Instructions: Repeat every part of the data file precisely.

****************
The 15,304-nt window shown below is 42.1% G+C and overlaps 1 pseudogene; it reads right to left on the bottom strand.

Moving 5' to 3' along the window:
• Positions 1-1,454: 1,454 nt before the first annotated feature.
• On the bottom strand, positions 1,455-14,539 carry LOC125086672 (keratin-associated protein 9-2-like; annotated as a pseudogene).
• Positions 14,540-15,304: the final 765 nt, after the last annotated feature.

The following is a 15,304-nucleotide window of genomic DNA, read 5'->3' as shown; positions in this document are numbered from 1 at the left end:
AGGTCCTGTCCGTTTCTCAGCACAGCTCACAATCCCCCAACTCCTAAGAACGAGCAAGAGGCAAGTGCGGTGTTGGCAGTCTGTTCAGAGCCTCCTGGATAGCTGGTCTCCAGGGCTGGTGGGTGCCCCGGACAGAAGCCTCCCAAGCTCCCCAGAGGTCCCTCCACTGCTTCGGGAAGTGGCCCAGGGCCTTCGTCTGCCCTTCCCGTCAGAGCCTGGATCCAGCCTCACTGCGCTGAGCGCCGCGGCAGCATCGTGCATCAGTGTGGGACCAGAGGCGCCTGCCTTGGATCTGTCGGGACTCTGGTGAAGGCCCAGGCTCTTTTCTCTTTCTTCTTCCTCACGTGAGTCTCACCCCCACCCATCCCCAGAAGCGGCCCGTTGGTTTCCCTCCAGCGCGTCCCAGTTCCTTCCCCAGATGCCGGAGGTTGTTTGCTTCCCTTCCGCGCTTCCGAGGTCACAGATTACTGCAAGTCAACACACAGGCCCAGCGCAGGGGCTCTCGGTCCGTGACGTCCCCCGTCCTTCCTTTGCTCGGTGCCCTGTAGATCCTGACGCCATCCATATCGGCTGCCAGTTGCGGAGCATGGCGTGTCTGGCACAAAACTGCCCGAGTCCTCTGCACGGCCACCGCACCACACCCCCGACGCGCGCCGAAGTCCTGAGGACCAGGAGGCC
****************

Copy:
The 15,304-nt window shown below is 42.1% G+C and overlaps 1 pseudogene; it reads right to left on the bottom strand.

Moving 5' to 3' along the window:
• Positions 1-1,454: 1,454 nt before the first annotated feature.
• On the bottom strand, positions 1,455-14,539 carry LOC125086672 (keratin-associated protein 9-2-like; annotated as a pseudogene).
• Positions 14,540-15,304: the final 765 nt, after the last annotated feature.

The following is a 15,304-nucleotide window of genomic DNA, read 5'->3' as shown; positions in this document are numbered from 1 at the left end:
AGGTCCTGTCCGTTTCTCAGCACAGCTCACAATCCCCCAACTCCTAAGAACGAGCAAGAGGCAAGTGCGGTGTTGGCAGTCTGTTCAGAGCCTCCTGGATAGCTGGTCTCCAGGGCTGGTGGGTGCCCCGGACAGAAGCCTCCCAAGCTCCCCAGAGGTCCCTCCACTGCTTCGGGAAGTGGCCCAGGGCCTTCGTCTGCCCTTCCCGTCAGAGCCTGGATCCAGCCTCACTGCGCTGAGCGCCGCGGCAGCATCGTGCATCAGTGTGGGACCAGAGGCGCCTGCCTTGGATCTGTCGGGACTCTGGTGAAGGCCCAGGCTCTTTTCTCTTTCTTCTTCCTCACGTGAGTCTCACCCCCACCCATCCCCAGAAGCGGCCCGTTGGTTTCCCTCCAGCGCGTCCCAGTTCCTTCCCCAGATGCCGGAGGTTGTTTGCTTCCCTTCCGCGCTTCCGAGGTCACAGATTACTGCAAGTCAACACACAGGCCCAGCGCAGGGGCTCTCGGTCCGTGACGTCCCCCGTCCTTCCTTTGCTCGGTGCCCTGTAGATCCTGACGCCATCCATATCGGCTGCCAGTTGCGGAGCATGGCGTGTCTGGCACAAAACTGCCCGAGTCCTCTGCACGGCCACCGCACCACACCCCCGACGCGCGCCGAAGTCCTGAGGACCAGGAGGCC